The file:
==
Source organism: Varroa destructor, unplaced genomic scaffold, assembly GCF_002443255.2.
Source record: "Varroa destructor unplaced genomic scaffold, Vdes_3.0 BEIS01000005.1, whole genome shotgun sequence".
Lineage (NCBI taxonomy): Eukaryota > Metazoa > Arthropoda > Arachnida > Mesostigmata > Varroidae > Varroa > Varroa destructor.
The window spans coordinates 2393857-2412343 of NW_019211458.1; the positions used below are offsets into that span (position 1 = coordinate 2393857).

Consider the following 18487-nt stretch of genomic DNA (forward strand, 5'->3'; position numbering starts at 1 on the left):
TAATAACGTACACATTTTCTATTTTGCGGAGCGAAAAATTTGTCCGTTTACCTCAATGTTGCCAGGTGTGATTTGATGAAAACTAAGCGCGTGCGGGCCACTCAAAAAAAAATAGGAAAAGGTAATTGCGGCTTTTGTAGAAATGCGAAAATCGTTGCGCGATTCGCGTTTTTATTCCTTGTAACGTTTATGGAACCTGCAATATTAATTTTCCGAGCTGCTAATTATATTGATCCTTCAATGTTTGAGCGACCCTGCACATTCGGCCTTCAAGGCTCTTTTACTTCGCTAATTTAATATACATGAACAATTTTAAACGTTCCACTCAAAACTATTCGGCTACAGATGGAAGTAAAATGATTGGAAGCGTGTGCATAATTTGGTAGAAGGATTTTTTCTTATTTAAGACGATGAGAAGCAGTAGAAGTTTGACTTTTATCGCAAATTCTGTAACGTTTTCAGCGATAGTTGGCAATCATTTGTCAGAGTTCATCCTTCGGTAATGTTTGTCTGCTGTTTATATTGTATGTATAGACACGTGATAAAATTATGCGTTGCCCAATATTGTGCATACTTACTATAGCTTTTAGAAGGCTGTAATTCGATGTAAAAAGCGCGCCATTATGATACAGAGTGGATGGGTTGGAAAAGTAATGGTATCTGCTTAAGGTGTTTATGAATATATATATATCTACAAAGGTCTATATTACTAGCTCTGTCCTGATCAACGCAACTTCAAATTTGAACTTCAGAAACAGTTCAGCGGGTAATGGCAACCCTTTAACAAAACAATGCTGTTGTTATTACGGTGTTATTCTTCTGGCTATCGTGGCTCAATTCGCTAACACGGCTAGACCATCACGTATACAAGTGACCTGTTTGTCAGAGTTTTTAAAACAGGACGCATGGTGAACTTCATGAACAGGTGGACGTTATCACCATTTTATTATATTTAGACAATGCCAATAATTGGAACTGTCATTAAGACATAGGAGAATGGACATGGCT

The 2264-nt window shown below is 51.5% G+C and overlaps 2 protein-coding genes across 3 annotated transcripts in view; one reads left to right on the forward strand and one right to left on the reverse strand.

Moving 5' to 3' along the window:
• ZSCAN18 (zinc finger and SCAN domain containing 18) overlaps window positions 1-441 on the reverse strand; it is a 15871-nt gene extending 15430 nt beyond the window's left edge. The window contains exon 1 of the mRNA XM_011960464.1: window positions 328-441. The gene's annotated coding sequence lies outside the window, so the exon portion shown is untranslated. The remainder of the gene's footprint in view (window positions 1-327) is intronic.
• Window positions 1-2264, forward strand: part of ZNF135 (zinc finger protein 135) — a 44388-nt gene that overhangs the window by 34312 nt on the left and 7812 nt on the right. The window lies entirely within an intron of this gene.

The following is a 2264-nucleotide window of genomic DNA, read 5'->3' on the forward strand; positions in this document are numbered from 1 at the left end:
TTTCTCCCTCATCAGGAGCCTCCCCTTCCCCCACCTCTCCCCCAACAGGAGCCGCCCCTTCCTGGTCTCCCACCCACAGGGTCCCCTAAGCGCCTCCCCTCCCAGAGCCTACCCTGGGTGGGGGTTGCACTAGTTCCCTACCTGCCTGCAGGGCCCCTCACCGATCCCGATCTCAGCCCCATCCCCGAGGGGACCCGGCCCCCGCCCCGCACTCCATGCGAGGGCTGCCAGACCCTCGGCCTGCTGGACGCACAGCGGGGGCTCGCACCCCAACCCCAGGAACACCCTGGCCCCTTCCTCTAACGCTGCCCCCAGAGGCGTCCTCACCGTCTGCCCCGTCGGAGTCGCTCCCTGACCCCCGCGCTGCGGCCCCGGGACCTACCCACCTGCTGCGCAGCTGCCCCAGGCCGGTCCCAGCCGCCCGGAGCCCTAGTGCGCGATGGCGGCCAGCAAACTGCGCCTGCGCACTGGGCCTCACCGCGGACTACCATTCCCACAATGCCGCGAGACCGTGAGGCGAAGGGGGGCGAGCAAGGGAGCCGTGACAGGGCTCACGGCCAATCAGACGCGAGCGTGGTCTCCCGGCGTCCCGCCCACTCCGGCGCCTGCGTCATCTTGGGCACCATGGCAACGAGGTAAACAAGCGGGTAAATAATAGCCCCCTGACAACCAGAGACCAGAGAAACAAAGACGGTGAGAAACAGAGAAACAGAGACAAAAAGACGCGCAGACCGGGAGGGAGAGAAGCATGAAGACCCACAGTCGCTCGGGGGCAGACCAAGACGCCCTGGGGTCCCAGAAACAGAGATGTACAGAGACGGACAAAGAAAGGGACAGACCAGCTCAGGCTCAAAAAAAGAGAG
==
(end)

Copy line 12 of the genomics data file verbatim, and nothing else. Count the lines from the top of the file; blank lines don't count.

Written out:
TTTCTCCCTCATCAGGAGCCTCCCCTTCCCCCACCTCTCCCCCAACAGGAGCCGCCCCTTCCTGGTCTCCCACCCACAGGGTCCCCTAAGCGCCTCCCCTCCCAGAGCCTACCCTGGGTGGGGGTTGCACTAGTTCCCTACCTGCCTGCAGGGCCCCTCACCGATCCCGATCTCAGCCCCATCCCCGAGGGGACCCGGCCCCCGCCCCGCACTCCATGCGAGGGCTGCCAGACCCTCGGCCTGCTGGACGCACAGCGGGGGCTCGCACCCCAACCCCAGGAACACCCTGGCCCCTTCCTCTAACGCTGCCCCCAGAGGCGTCCTCACCGTCTGCCCCGTCGGAGTCGCTCCCTGACCCCCGCGCTGCGGCCCCGGGACCTACCCACCTGCTGCGCAGCTGCCCCAGGCCGGTCCCAGCCGCCCGGAGCCCTAGTGCGCGATGGCGGCCAGCAAACTGCGCCTGCGCACTGGGCCTCACCGCGGACTACCATTCCCACAATGCCGCGAGACCGTGAGGCGAAGGGGGGCGAGCAAGGGAGCCGTGACAGGGCTCACGGCCAATCAGACGCGAGCGTGGTCTCCCGGCGTCCCGCCCACTCCGGCGCCTGCGTCATCTTGGGCACCATGGCAACGAGGTAAACAAGCGGGTAAATAATAGCCCCCTGACAACCAGAGACCAGAGAAACAAAGACGGTGAGAAACAGAGAAACAGAGACAAAAAGACGCGCAGACCGGGAGGGAGAGAAGCATGAAGACCCACAGTCGCTCGGGGGCAGACCAAGACGCCCTGGGGTCCCAGAAACAGAGATGTACAGAGACGGACAAAGAAAGGGACAGACCAGCTCAGGCTCAAAAAAAGAGAG